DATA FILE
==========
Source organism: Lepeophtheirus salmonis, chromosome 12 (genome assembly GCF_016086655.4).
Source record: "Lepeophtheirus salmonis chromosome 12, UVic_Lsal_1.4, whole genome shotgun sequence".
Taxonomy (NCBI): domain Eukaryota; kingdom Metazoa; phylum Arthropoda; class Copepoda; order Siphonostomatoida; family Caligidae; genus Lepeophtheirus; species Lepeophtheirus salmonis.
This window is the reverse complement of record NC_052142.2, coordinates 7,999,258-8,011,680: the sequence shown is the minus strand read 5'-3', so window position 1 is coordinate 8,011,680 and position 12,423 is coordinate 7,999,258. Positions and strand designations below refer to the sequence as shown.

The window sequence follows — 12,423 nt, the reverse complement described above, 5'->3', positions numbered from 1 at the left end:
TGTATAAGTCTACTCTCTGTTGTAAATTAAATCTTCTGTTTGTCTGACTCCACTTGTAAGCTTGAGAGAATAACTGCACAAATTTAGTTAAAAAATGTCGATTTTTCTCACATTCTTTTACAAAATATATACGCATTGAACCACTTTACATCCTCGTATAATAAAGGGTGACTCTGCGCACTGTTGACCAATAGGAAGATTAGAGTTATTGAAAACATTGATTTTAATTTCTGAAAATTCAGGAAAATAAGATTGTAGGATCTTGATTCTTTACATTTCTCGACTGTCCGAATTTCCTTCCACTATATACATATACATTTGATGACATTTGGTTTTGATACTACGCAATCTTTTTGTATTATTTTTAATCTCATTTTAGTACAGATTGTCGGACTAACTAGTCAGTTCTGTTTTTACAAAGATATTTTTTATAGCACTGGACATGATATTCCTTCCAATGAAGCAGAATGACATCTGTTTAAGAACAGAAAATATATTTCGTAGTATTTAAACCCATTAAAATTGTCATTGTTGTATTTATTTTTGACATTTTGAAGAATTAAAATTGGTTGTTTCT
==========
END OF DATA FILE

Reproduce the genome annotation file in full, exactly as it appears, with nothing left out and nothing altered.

Source organism: Lepeophtheirus salmonis, chromosome 12 (genome assembly GCF_016086655.4).
Source record: "Lepeophtheirus salmonis chromosome 12, UVic_Lsal_1.4, whole genome shotgun sequence".
Taxonomy (NCBI): domain Eukaryota; kingdom Metazoa; phylum Arthropoda; class Copepoda; order Siphonostomatoida; family Caligidae; genus Lepeophtheirus; species Lepeophtheirus salmonis.
This window is the reverse complement of record NC_052142.2, coordinates 7,999,258-8,011,680: the sequence shown is the minus strand read 5'-3', so window position 1 is coordinate 8,011,680 and position 12,423 is coordinate 7,999,258. Positions and strand designations below refer to the sequence as shown.

The window sequence follows — 12,423 nt, the reverse complement described above, 5'->3', positions numbered from 1 at the left end:
TGTATAAGTCTACTCTCTGTTGTAAATTAAATCTTCTGTTTGTCTGACTCCACTTGTAAGCTTGAGAGAATAACTGCACAAATTTAGTTAAAAAATGTCGATTTTTCTCACATTCTTTTACAAAATATATACGCATTGAACCACTTTACATCCTCGTATAATAAAGGGTGACTCTGCGCACTGTTGACCAATAGGAAGATTAGAGTTATTGAAAACATTGATTTTAATTTCTGAAAATTCAGGAAAATAAGATTGTAGGATCTTGATTCTTTACATTTCTCGACTGTCCGAATTTCCTTCCACTATATACATATACATTTGATGACATTTGGTTTTGATACTACGCAATCTTTTTGTATTATTTTTAATCTCATTTTAGTACAGATTGTCGGACTAACTAGTCAGTTCTGTTTTTACAAAGATATTTTTTATAGCACTGGACATGATATTCCTTCCAATGAAGCAGAATGACATCTGTTTAAGAACAGAAAATATATTTCGTAGTATTTAAACCCATTAAAATTGTCATTGTTGTATTTATTTTTGACATTTTGAAGAATTAAAATTGGTTGTTTCT